Significant differences p<0.001 respect to control values.
In Fig. 3, the tail moment values for the different inhibitors are grouped in intervals. The data refer only to the intermediate drug doses. Once again, it is clear that only the DNA binding drugs induced the formation of comets with significant tails. For cells treated with Puro, FdU and Cordy, the moments were always distributed in values 0–2, as were those for control cells. On the other hand, the moments were always grouped among values 4–10 after treatment with CPT or Ac D.
Tail movement values grouped in intervals for intermediate doses of the different inhibitors.
We investigated the ability of the comet assay to discriminate between cytotoxins and genotoxins using non-proliferative cells to try to improve it as a biomonitoring test. The drugs selected included the DNA binding chemicals actinomycin D and camptothecin, which are considered genotoxins, and puromycin, cordycepin and fluorodeoxyuridine as cytotoxins.
CPT, a cytotoxic plant alkaloid isolated from Camptotheca acuminata, is an anticancer drug with a broad spectrum of antitumour activity. It is a topoisomerase I poison that stabilizes the DNA–topoisomerase complex (Covey et al., 1989; Hsiang et al., 1985; Hsiang et al., 1989). Ac D is an RNA synthesis inhibitor that binds to DNA and blocks the movement of RNA polymerase I (Jiménez, 1988; Cohen et al., 1998). Puromycin is a protein synthesis inhibitor that causes premature chain termination by acting as an analog of the 3′-terminal end of aminoacyl tRNA (Nathans and Gottlieb, 1967; Garcı́a-Herdugo et al., 1974). Cordycepin, 3′-deoxyadenosine, is an mRNA synthesis inhibitor that blocks elongation of the growing RNA chain (Moreno et al., 1989). Finally, FdU is an antitumour drug that inhibits DNA synthesis by blocking the action of thymidilate synthetase (Escalza et al., 1985; Escalza et al., 1992; Tanaka et al., 1990).
Neither puromycin, cordycepin nor FdU induced DNA migration in the treated quiescent cells, which remained in damage classes 1–3 (Fig. 1B,C,D), like the control cells (Fig. 1A, Fig. 2A). However, the results for Ac D and CPT, which act by binding to DNA, caused DNA migration observed as comet figures; most of the cells treated were distributed among highest damage classes (Fig. 1E,F, Fig. 2B,C). With regard to the average tail moment values (Table 1), only the two DNA binding inhibitors produced results significantly different from controls. Grouping these tail moment values in intervals (Fig. 3) confirmed that only the chemicals classified as genotoxins caused the formation of DNA fragments visible as a comet.
These results support the conclusion of Henderson et al. (1998) that the comet assay distinguishes efficiently between genotoxins and cytotoxins: CPT as well as Ac D provoked DNA strand breaks and comets were observed, while the chemicals that do not bind DNA did not induce the formation of comet figures. The data also agree with results recently published by our group demonstrating that the topo I inhibitor CPT and the RNA synthesis inhibitor Ac D induced DNA strand breaks in unstimulated human white blood cells, whilst Cordy caused no strand breaks in these cells (Daza et al., 2001).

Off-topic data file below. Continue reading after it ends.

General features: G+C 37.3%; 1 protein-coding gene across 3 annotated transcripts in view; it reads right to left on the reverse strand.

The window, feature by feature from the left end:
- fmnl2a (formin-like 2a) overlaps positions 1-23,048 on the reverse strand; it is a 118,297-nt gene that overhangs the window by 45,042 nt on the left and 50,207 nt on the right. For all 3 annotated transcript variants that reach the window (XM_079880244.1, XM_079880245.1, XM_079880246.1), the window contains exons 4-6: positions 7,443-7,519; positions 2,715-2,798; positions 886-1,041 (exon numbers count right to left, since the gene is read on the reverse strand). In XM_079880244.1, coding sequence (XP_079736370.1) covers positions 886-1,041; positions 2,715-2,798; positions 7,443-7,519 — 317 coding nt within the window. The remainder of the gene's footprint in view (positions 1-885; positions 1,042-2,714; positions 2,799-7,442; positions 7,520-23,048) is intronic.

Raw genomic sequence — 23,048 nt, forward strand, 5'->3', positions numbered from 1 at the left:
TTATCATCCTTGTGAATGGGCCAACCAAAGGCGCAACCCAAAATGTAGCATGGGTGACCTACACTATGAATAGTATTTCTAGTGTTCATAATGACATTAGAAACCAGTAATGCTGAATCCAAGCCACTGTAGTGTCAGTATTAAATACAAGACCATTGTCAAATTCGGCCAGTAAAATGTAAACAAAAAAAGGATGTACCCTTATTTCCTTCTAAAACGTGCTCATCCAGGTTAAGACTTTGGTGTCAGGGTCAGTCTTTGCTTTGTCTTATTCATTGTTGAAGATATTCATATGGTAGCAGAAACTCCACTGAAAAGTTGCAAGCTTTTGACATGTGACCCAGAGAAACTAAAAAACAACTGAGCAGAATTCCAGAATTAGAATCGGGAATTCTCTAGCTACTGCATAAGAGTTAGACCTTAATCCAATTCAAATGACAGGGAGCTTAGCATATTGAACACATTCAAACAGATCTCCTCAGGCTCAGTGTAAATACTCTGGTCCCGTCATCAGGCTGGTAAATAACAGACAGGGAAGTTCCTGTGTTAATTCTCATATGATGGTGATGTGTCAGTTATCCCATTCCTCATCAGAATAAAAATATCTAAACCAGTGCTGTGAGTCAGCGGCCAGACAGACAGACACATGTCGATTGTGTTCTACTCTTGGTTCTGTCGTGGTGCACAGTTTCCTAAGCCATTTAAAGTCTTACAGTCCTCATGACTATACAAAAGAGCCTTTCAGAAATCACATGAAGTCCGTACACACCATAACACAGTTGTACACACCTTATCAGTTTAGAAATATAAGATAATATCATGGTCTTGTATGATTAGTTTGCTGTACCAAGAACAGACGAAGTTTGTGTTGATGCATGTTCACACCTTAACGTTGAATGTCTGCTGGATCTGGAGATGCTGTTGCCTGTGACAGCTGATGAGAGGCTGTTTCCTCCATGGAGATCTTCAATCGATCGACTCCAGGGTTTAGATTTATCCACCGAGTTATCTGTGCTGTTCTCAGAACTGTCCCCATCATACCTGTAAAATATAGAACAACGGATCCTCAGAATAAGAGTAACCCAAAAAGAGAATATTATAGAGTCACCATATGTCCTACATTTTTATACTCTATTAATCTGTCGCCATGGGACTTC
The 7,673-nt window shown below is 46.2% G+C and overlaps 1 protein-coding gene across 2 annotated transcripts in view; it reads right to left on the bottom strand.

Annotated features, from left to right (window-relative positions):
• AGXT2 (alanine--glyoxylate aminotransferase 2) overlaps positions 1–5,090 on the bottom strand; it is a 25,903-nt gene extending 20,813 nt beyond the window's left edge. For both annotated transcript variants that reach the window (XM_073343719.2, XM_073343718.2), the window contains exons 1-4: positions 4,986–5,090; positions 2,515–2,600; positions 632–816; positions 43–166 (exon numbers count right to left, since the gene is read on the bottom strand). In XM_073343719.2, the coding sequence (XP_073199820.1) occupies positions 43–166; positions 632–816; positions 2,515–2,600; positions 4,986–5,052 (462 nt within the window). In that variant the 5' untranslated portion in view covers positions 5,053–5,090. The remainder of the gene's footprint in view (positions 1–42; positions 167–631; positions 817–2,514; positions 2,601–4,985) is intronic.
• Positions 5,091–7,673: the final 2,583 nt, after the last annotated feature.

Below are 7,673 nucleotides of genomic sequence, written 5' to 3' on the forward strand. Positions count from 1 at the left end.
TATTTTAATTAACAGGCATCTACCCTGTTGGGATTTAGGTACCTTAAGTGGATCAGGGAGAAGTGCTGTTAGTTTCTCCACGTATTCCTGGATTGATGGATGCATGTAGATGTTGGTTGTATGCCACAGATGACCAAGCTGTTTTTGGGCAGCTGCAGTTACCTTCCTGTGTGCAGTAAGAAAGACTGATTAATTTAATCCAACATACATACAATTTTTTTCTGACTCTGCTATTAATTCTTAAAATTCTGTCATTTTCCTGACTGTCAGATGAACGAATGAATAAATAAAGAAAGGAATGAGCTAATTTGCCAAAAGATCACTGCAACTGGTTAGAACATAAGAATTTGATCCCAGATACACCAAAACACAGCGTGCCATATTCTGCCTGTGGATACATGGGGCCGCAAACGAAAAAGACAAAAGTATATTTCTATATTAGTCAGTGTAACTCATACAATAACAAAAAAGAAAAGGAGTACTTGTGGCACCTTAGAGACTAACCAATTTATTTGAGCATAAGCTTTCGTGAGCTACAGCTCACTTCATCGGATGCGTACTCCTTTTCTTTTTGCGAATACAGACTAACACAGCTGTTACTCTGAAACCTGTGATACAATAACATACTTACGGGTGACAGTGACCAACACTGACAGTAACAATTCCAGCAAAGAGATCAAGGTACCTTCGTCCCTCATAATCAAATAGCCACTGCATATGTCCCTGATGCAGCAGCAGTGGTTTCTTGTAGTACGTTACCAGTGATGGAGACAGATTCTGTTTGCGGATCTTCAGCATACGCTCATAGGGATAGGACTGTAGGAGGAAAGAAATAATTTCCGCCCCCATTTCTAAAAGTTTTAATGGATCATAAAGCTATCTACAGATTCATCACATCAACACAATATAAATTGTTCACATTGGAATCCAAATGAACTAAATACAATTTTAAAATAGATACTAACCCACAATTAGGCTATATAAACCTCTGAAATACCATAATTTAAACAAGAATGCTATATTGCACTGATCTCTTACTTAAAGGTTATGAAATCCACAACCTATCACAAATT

As Tice et al. (2000) reported, this assay can be useful in genetic toxicology: (1) as a potentially high-throughput screening assay, (2) in mechanistic studies to distinguish between genotoxically and cytotoxically induced chromosomal damage, and (3) potentially as a part of a battery of in vitro/in vivo assays. However, the single cell gel assay still needs more studies to confirm its reproducibility and reliability.
The single cell electrophoresis or comet assay has been used widely to measure DNA damage. This assay principally detects single-strand breaks and alkali-labile sites in DNA. It can be also modified to detect DNA crosslinks, but in our opinion it may not be a good monitoring test when non-genotoxins are used.
Normally, such biomonitoring assays are applicable only to cultured cells. Any eukaryotic cell can theoretically be used to test genotoxicity by the comet assay. However, non-proliferating cells may be less prone to the false-positive responses potentially associated with agents that interfere with DNA synthesis. Our contribution to the validation of this test has been to demonstrate its simplicity: we have used cells that do not have to be cultured, and, with only a few drops of blood, we could score and assess the drug effects. It was not necessary to isolate the lymphocytes, so we avoided the effects of Ficoll, which is potentially cytotoxic.
The aim of this work was to confirm that the comet assay is an efficient technique for differentiating the mechanisms of action of different drugs, cytotoxins and genotoxins in this case, using quiescent cells to make the method easier and more rapid. This modification of the protocol, in which neither culture nor lymphocyte isolation was needed, seems superior to the traditional method in that it provides a fast in vitro screening test.
We wish to thank Manuel Daza Navarro for checking the translation, Ma Cristina Oettinger for her generous help, and Dr. Santiago Mateos Cordero for his advice. All experiments complied with current Spanish laws.
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Received 12 January 2004/17 March 2004; accepted 26 April 2004